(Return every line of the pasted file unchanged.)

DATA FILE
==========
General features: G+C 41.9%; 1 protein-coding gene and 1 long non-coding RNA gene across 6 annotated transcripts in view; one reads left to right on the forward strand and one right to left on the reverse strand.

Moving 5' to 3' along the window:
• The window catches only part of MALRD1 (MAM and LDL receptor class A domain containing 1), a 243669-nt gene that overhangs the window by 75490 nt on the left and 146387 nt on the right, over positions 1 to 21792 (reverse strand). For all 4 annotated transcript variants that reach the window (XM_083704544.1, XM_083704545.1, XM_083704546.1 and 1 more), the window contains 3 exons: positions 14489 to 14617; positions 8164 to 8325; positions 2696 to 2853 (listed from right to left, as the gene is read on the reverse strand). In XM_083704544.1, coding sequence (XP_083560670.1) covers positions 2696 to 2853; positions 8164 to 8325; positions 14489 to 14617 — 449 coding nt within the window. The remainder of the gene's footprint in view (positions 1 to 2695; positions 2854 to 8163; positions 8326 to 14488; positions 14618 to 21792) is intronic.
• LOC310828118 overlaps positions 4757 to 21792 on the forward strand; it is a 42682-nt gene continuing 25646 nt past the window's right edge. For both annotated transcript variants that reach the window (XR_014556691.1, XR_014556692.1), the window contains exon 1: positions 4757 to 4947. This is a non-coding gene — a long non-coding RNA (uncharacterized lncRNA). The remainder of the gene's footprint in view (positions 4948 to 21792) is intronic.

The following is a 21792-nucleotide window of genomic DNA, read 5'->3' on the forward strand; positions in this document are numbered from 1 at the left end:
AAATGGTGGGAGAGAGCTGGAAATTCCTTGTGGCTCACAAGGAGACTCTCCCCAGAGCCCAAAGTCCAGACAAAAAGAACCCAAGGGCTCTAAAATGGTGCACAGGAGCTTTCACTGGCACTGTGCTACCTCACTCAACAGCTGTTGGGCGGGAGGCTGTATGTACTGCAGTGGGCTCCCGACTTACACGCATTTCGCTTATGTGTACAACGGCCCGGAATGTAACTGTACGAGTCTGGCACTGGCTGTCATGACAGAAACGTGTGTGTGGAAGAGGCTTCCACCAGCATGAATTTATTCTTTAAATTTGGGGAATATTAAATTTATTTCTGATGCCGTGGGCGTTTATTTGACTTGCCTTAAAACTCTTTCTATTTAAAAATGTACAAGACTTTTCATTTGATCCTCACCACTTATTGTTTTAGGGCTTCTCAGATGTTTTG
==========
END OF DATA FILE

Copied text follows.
General features: G+C 41.9%; 1 protein-coding gene and 1 long non-coding RNA gene across 6 annotated transcripts in view; one reads left to right on the forward strand and one right to left on the reverse strand.

Moving 5' to 3' along the window:
• The window catches only part of MALRD1 (MAM and LDL receptor class A domain containing 1), a 243669-nt gene that overhangs the window by 75490 nt on the left and 146387 nt on the right, over positions 1 to 21792 (reverse strand). For all 4 annotated transcript variants that reach the window (XM_083704544.1, XM_083704545.1, XM_083704546.1 and 1 more), the window contains 3 exons: positions 14489 to 14617; positions 8164 to 8325; positions 2696 to 2853 (listed from right to left, as the gene is read on the reverse strand). In XM_083704544.1, coding sequence (XP_083560670.1) covers positions 2696 to 2853; positions 8164 to 8325; positions 14489 to 14617 — 449 coding nt within the window. The remainder of the gene's footprint in view (positions 1 to 2695; positions 2854 to 8163; positions 8326 to 14488; positions 14618 to 21792) is intronic.
• LOC310828118 overlaps positions 4757 to 21792 on the forward strand; it is a 42682-nt gene continuing 25646 nt past the window's right edge. For both annotated transcript variants that reach the window (XR_014556691.1, XR_014556692.1), the window contains exon 1: positions 4757 to 4947. This is a non-coding gene — a long non-coding RNA (uncharacterized lncRNA). The remainder of the gene's footprint in view (positions 4948 to 21792) is intronic.

The following is a 21792-nucleotide window of genomic DNA, read 5'->3' on the forward strand; positions in this document are numbered from 1 at the left end:
AAATGGTGGGAGAGAGCTGGAAATTCCTTGTGGCTCACAAGGAGACTCTCCCCAGAGCCCAAAGTCCAGACAAAAAGAACCCAAGGGCTCTAAAATGGTGCACAGGAGCTTTCACTGGCACTGTGCTACCTCACTCAACAGCTGTTGGGCGGGAGGCTGTATGTACTGCAGTGGGCTCCCGACTTACACGCATTTCGCTTATGTGTACAACGGCCCGGAATGTAACTGTACGAGTCTGGCACTGGCTGTCATGACAGAAACGTGTGTGTGGAAGAGGCTTCCACCAGCATGAATTTATTCTTTAAATTTGGGGAATATTAAATTTATTTCTGATGCCGTGGGCGTTTATTTGACTTGCCTTAAAACTCTTTCTATTTAAAAATGTACAAGACTTTTCATTTGATCCTCACCACTTATTGTTTTAGGGCTTCTCAGATGTTTTG